Witches and other scapegoats were innocent of the child murders imputed to them. Christian anti-semitism in the late Middle Ages conjured terrors in the likeness of its own practices: as Michael Camille has discussed in The Gothic Idol, the supposed sacrileges of Jews and witches mimicked, in ghastly exaggeration, the mysteries of the Mass, the eucharistic miracle, and the living power of images. Legends often lingered with excitement on bleeding hosts and visions of the child Jesus in the Communion bread. The accusations of cannibalism against Jews and witches projected anxieties about this central sacrament of the Catholic religion, that the faithful ate the body of their god. By analogy, the victims of lynching at the time of the plantation system and later were often accused of sleeping with white women: the reverse of what was more frequently the case. Scapegoating functions in these instances as a violent expulsion of the most profound terrors of the community about its members’ own evil-doing – terrors grounded in fantasy. To show the emptiness of the fear, to identify its pernicious workings and put an end to them must be part of any system of justice.
In the case of Hindley and others who have tortured and murdered children and young people, ‘scapegoating’, with its implications of guiltlessness, is not the mot juste. But the continued incarceration of these bogeys drains some of the fear people feel about child abduction, sexual abuse and death; it is not so much that their seclusion helps us feel safe, more that the opposite would make us insecure. The evil Hindley represents she also serves to contain: among the reasons given for her continued imprisonment are her own safety as well as public order. If two guards are needed to police a mere painting, what protection would she need in person?
No individual should be subject to ‘justice by plebiscite’, in Jon Snow’s telling phrase, nor indeed to threat of public lynching. But the law in the media age is not above symbolism and, increasingly, in the new enthusiasm for image worship, its gears mesh with public and private myth-making: these are times of wayside shrines, propitiatory offerings to unquiet ghosts raised up by sudden death. Princess Diana has been introduced into Neapolitan Christmas cribs in figurine form, a witness to the Nativity, with Mother Teresa in attendance on her. Louise Woodward and Myra Hindley, in different ways, revive the nightmare of the infanticidal witches of the past, and the means to control the threat they present are not much less magical: like a witch in an ordeal by water, Louise Woodward sank long enough to be cried innocent by the crowd, but Myra Hindley has not convinced the public that she has atoned. In neither case is this a desirable conduct of justice.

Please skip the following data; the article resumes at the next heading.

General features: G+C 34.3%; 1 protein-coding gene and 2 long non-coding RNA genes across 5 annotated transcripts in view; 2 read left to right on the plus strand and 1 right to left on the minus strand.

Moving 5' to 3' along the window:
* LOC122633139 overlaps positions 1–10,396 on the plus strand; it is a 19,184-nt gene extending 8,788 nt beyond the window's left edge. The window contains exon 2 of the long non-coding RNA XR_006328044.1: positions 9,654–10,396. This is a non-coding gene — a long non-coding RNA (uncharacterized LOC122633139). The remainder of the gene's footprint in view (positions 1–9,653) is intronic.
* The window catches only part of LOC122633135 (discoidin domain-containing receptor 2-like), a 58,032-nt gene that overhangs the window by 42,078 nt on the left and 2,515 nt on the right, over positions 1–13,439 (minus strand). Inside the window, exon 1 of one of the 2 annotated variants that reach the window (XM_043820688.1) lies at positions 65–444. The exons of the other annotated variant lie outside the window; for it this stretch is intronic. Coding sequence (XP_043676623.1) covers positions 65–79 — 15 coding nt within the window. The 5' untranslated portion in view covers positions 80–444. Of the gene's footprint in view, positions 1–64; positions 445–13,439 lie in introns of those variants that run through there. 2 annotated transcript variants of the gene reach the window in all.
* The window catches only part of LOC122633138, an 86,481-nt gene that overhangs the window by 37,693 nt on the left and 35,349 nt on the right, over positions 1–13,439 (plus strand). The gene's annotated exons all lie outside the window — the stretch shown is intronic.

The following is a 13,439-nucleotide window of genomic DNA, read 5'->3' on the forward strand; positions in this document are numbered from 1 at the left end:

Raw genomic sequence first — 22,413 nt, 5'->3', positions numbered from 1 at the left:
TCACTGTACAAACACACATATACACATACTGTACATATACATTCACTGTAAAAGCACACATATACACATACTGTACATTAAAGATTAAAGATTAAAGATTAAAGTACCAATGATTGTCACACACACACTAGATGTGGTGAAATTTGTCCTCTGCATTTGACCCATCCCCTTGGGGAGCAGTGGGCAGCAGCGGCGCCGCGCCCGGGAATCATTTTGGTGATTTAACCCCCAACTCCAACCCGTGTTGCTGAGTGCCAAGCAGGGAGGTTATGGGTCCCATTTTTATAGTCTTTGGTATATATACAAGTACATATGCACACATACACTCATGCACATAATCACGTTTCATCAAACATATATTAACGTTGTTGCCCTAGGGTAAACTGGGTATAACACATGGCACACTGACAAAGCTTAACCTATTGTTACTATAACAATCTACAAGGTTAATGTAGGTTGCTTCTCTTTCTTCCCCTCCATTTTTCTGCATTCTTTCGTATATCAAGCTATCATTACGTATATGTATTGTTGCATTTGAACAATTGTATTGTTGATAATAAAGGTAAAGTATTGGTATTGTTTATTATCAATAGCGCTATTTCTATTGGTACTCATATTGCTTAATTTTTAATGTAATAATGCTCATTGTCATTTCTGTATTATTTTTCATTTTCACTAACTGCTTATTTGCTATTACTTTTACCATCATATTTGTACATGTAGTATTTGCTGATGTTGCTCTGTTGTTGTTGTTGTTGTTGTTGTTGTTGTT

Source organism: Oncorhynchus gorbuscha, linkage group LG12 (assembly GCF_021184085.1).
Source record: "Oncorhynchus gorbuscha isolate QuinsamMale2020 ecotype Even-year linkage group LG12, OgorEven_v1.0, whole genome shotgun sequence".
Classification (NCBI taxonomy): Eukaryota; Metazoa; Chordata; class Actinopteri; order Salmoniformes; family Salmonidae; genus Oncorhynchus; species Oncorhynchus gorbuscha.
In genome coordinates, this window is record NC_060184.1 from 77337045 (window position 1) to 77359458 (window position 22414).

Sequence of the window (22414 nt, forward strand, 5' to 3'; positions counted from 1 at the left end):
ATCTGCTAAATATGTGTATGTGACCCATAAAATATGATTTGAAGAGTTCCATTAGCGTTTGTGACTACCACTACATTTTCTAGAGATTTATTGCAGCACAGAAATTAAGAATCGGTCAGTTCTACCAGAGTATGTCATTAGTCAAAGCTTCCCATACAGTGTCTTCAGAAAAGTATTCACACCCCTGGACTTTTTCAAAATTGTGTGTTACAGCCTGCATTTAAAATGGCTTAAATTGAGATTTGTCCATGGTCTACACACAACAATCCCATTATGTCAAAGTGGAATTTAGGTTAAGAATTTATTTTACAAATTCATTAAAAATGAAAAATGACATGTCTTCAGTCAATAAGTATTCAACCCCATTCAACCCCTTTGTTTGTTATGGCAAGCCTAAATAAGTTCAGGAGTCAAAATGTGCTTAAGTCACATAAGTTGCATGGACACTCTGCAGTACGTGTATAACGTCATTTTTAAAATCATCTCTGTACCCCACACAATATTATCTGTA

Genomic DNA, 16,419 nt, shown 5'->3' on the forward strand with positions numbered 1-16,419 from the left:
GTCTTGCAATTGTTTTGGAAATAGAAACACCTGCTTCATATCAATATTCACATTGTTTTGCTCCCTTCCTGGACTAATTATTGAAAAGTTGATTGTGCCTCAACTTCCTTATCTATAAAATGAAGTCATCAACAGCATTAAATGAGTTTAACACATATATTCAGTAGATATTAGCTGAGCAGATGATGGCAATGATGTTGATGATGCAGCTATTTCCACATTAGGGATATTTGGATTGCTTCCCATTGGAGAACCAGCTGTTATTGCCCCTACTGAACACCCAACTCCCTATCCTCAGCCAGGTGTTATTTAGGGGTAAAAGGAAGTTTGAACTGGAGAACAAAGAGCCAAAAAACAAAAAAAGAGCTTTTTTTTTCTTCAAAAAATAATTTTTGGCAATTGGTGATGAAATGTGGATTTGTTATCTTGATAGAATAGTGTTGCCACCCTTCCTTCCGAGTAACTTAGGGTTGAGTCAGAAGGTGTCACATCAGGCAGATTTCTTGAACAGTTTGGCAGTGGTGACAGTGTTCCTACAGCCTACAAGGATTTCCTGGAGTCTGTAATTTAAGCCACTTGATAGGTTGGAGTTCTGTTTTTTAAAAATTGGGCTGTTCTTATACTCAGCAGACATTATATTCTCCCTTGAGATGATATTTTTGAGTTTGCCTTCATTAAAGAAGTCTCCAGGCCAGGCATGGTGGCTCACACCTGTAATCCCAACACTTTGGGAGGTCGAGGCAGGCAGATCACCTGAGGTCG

So what is to be done? What prophylactics are there against ‘the plague of fantasies’ (Slavoj Zizek’s borrowing from Petrarch to describe our present state)? Discriminating between the type and degree of crimes against children seems callous towards their victims: yet the present broadness of the term ‘paedophile’ forecloses possible routes to remedies. The word itself is gravely misleading, offering perpetrators the excuse that they act out of love of children. The many different acts of abduction and seduction, the complexities of same-sex and other relationships both within and outside families, and across age groups, the pathology of the various conditions, all need close thinking in order for noncification – that annulment of persons and thought – to come to an end.